Spectrin is known to be a key factor in forming specialized membrane domains by linking transmembrane proteins such as ion channels and cell-adhesion molecules to membrane phospholipids and the actin cytoskeleton (Baines, 2009). Future analysis of β-III−/− mice will delineate the role β-III spectrin plays in assembling such domains as in its absence, or that of associated proteins (Jenkins and Bennett, 2001), sodium channels may no longer be maintained within specific subdomains, potentially contributing to Purkinje cell dysfunction. Alternatively, given β-III spectrin’s putative role in facilitating protein transport (Holleran et al., 2001) sodium channels may be incorrectly trafficked.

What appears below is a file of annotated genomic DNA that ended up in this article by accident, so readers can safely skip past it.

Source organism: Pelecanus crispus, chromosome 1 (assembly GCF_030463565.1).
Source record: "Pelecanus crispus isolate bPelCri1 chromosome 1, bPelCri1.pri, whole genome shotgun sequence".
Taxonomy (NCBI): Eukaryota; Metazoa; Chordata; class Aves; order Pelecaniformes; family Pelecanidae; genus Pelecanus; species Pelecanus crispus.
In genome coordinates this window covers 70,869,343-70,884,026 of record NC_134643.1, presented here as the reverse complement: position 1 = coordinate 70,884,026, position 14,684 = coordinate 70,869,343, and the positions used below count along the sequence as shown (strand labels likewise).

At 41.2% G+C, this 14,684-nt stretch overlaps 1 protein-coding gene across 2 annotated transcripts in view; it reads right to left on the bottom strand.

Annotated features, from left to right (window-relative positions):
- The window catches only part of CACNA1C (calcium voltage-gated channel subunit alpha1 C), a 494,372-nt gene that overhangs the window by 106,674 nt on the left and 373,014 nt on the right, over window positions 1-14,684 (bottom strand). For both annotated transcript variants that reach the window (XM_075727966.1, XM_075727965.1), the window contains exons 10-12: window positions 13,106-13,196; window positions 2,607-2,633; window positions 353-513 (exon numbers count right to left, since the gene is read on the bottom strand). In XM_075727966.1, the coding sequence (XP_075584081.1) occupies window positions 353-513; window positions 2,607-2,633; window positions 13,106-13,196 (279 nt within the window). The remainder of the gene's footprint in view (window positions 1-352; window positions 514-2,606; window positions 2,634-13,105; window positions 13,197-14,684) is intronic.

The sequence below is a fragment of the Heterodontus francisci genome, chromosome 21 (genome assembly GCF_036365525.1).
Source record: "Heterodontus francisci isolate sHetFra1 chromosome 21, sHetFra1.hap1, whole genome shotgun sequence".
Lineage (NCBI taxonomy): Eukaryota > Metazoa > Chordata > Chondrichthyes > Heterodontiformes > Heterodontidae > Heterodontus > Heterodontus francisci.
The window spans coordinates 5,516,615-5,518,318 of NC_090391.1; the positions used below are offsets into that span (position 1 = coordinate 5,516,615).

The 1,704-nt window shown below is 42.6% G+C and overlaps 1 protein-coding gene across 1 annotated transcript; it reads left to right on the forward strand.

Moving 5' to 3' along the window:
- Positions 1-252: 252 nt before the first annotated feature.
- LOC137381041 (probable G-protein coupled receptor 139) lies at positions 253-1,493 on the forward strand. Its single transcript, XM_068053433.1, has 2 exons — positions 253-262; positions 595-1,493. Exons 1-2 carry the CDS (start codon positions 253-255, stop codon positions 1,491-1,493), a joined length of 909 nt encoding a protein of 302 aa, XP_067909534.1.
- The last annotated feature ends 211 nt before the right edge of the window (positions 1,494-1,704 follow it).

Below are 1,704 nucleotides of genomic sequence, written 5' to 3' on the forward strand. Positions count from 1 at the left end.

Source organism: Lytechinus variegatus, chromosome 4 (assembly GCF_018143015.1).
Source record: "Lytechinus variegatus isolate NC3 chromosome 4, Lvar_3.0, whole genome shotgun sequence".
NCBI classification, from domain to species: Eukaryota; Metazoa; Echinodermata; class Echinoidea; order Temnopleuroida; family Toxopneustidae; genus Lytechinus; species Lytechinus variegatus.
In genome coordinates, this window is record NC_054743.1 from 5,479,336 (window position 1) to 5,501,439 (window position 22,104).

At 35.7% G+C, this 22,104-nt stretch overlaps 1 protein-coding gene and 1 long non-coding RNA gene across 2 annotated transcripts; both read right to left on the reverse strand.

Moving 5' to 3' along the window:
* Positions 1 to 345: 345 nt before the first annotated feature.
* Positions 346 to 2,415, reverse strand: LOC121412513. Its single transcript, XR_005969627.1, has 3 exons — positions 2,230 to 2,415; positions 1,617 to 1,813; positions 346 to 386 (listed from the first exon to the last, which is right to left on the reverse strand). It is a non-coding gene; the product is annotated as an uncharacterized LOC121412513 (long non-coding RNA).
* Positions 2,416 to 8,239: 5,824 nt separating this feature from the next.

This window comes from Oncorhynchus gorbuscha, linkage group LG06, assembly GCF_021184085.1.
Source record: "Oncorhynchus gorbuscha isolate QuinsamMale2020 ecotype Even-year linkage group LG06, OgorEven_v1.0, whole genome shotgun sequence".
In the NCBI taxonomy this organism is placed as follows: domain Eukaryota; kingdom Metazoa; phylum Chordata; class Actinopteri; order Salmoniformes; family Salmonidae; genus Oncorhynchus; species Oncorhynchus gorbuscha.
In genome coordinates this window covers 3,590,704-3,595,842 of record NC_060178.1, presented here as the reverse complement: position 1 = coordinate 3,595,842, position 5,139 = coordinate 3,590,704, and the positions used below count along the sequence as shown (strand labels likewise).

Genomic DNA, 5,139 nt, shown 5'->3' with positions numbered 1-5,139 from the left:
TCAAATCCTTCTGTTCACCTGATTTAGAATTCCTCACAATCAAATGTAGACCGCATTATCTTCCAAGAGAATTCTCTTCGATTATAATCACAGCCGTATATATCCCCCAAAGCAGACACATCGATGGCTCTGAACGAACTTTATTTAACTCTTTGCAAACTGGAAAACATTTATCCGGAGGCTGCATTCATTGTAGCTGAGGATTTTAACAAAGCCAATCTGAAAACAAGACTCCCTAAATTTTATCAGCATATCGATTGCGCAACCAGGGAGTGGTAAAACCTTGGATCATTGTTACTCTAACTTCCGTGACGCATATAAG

We found that in older β-III−/− mice, when motor deficits are more pronounced, there is, in addition to the loss of EAAT4 seen in young β-III−/− mice, a loss of the astroglial transporter GLAST and corresponding reductions in glutamate uptake. These results and the evidence of glutamate-mediated excitotoxicity in Purkinje cells of β-III−/− mice from 6 months onwards suggest that it may be the delayed and progressive loss of GLAST activity that leads to Purkinje cell degeneration and the worsening ataxic phenotype. Therefore a non-cell-autonomous mechanism involving GLAST dysfunction might be a pathogenic mechanism common to several SCAs. A complete loss-of-function mutation in EAAT1 (GLAST), with a dominant negative effect on wild type protein, was recently identified in a child with episodic and progressive ataxia (Jen et al., 2005), and this is in accordance with the finding that a GLAST knockout mouse possesses motor deficits (Watase et al., 1998). Furthermore, Purkinje cell degeneration is also seen when expanded ataxin-7 is expressed solely in Bergmann glia, resulting in impaired glutamate uptake and loss of GLAST (Custer et al., 2006). Therefore, glutamate-mediated excitotoxicity, involving GLAST dysfunction, appears to play a critical role in Purkinje cell degeneration. Exactly how loss of β-III spectrin gives rise to this is not yet determined as β-III spectrin does not appear to be expressed in Bergmann glia (unpublished data). One possibility is that β-III spectrin, by orchestrating specialized microdomains in Purkinje cells, assembles a multi-protein transmembrane complex that maintains cell-to-cell contact with Bergmann glia and retains GLAST at the glial membrane. Alternatively given the role of spectrin in vesicular transport it may be that β-III spectrin is involved in the trafficking and secretion of trophic factors from Purkinje cells which modulate GLAST protein levels.